1) The first thing you should ask yourself before drawing up your outline is . . .    “Can I lead this witness?”  There are many occasions at trial where, for one reason or another, you may have to read a deposition into evidence.  Accordingly, you should apprach a deposition with the mindset that these questions and answers may get read to the jury.  Attorneys with any level of experience know that at trial, favorable witnesses are examined with non-leading questions, while adverse witnesses are examined with leading questions.  Attorneys are the star when you are leading, while the witness is the star when you are not leading.  You want to be the star as often as possible!  So, when deposing a fact witness, think to yourself, is this someone that is favorable or adverse?  If adverse, lead the witness as much as possible!    On the flip side, as discussed in an earlier post, many attorneys are under the false impression that they can lead any witness on “cross-examination” in deposition.  This is false.  If you take a deposition of an adverse witness like say, the Plaintiff, and his attorney starts asking leading questions on “cross,” object to the form each and every time.  The attorney may get impatient and insist that they are permitted to lead the witness on “cross-exam,” but just keep objecting.  If you don’t object, you have waived those objections at trial.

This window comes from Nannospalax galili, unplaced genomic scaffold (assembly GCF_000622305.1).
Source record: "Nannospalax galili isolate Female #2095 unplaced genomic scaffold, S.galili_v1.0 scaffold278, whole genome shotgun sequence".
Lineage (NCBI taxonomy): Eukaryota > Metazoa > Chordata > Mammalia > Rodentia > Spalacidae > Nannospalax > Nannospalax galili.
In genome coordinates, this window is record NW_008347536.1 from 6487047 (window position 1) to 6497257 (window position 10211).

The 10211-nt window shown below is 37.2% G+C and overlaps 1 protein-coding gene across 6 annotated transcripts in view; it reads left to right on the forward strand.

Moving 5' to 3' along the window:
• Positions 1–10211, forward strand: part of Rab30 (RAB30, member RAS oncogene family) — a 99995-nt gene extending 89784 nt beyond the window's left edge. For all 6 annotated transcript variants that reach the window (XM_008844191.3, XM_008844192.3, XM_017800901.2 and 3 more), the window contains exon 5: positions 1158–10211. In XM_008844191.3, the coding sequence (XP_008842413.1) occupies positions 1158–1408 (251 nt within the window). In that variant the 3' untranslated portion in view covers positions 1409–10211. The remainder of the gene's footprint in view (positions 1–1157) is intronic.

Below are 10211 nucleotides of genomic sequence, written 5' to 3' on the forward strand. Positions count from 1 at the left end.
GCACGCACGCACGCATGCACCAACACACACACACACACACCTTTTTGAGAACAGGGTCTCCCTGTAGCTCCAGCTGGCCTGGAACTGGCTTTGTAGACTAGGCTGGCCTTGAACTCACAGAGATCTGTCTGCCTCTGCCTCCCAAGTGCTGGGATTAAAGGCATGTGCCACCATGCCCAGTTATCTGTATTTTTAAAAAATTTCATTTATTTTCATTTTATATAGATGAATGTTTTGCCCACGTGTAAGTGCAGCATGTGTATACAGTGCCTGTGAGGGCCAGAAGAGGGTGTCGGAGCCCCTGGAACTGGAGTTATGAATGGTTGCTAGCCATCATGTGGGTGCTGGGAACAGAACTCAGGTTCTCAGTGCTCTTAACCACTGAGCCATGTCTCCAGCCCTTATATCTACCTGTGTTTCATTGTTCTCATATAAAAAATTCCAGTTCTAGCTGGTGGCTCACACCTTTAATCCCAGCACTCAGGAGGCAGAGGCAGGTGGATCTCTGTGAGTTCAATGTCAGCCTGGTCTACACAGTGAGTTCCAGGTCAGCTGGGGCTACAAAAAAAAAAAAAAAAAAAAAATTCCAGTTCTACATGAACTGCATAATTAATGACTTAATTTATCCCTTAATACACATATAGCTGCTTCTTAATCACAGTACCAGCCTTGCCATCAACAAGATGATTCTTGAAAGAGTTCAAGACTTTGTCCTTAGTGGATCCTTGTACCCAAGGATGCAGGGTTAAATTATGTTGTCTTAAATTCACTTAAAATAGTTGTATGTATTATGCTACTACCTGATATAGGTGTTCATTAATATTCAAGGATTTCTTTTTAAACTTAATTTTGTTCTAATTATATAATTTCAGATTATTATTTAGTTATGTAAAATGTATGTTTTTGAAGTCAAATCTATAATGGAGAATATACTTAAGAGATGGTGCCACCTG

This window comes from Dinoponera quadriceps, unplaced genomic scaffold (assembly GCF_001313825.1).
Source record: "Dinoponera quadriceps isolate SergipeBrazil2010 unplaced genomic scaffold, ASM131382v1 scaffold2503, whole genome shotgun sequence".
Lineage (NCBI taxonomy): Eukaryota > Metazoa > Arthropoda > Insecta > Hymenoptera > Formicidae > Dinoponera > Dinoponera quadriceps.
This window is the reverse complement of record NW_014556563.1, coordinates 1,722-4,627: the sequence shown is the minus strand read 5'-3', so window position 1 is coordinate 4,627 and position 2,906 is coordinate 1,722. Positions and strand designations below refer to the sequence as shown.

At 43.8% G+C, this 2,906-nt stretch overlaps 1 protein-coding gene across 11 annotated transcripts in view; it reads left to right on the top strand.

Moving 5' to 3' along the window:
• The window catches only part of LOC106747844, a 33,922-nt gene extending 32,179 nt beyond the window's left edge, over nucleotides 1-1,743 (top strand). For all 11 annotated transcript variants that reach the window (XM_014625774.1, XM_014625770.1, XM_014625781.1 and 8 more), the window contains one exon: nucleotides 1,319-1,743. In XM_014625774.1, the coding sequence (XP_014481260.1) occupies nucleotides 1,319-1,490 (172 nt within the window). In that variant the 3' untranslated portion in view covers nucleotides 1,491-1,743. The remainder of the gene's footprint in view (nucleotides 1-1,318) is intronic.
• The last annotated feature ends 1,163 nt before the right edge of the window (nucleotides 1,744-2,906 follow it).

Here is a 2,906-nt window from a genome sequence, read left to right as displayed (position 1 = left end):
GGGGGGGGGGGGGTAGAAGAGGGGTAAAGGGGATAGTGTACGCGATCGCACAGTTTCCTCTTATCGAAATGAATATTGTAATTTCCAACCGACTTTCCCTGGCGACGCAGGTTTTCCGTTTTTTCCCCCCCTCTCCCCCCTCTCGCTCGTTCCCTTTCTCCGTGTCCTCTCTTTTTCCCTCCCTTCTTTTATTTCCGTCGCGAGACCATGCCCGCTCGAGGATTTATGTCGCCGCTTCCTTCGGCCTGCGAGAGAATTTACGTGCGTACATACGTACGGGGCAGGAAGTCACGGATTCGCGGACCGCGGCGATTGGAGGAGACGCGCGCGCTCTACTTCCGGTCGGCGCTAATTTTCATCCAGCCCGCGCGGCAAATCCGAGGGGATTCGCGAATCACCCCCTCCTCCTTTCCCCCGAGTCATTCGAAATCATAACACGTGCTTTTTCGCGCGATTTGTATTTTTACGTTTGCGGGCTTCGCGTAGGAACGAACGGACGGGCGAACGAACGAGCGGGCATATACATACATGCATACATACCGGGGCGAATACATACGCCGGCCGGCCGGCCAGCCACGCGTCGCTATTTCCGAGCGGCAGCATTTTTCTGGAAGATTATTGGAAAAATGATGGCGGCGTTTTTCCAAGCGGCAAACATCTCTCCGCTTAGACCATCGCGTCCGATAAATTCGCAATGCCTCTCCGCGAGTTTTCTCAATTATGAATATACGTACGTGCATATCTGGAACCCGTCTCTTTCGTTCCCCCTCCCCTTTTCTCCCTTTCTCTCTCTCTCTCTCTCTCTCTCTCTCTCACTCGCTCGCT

2) Properly define your goal.  When asked what the purpose of a deposition is, most newbies respond with something like, “to gather information.”  Incorrect!  At most, fact-gathering should consume about 25% of your deposition.  The real goal in a deposition is to put the case in a summary judgment posture, a partial summary judgment posture, or where not feasible you should at least be looking to obtain as many key admissions as possible.  If you go into a deposition, particularly that of an adverse party, without carefully thinking about the wording of your questions, a well-prepared witness will eat you alive with a barrage of “not that I can recall”‘s and “I don’t remember”‘s. 

We will be back next week with some additional tips!